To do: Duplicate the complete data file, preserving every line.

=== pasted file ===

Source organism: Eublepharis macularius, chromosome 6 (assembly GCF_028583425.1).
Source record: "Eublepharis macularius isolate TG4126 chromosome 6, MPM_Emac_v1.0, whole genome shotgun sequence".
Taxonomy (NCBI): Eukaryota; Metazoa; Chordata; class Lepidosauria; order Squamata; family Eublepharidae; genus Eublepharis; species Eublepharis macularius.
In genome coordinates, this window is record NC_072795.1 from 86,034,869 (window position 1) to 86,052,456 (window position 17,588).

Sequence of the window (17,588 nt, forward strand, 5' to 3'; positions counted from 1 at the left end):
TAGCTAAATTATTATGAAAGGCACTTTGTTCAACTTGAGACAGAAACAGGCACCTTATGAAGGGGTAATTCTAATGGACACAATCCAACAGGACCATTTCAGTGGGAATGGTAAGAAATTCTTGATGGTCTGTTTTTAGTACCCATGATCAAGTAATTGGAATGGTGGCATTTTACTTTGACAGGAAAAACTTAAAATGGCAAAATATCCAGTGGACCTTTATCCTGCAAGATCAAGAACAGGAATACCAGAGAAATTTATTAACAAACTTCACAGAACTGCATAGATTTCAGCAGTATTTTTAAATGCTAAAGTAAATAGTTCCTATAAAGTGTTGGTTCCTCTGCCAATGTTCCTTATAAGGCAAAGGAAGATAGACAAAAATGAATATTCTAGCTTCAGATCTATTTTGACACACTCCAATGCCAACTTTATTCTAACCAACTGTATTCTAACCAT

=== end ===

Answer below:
Source organism: Eublepharis macularius, chromosome 6 (assembly GCF_028583425.1).
Source record: "Eublepharis macularius isolate TG4126 chromosome 6, MPM_Emac_v1.0, whole genome shotgun sequence".
Taxonomy (NCBI): Eukaryota; Metazoa; Chordata; class Lepidosauria; order Squamata; family Eublepharidae; genus Eublepharis; species Eublepharis macularius.
In genome coordinates, this window is record NC_072795.1 from 86,034,869 (window position 1) to 86,052,456 (window position 17,588).

Sequence of the window (17,588 nt, forward strand, 5' to 3'; positions counted from 1 at the left end):
TAGCTAAATTATTATGAAAGGCACTTTGTTCAACTTGAGACAGAAACAGGCACCTTATGAAGGGGTAATTCTAATGGACACAATCCAACAGGACCATTTCAGTGGGAATGGTAAGAAATTCTTGATGGTCTGTTTTTAGTACCCATGATCAAGTAATTGGAATGGTGGCATTTTACTTTGACAGGAAAAACTTAAAATGGCAAAATATCCAGTGGACCTTTATCCTGCAAGATCAAGAACAGGAATACCAGAGAAATTTATTAACAAACTTCACAGAACTGCATAGATTTCAGCAGTATTTTTAAATGCTAAAGTAAATAGTTCCTATAAAGTGTTGGTTCCTCTGCCAATGTTCCTTATAAGGCAAAGGAAGATAGACAAAAATGAATATTCTAGCTTCAGATCTATTTTGACACACTCCAATGCCAACTTTATTCTAACCAACTGTATTCTAACCAT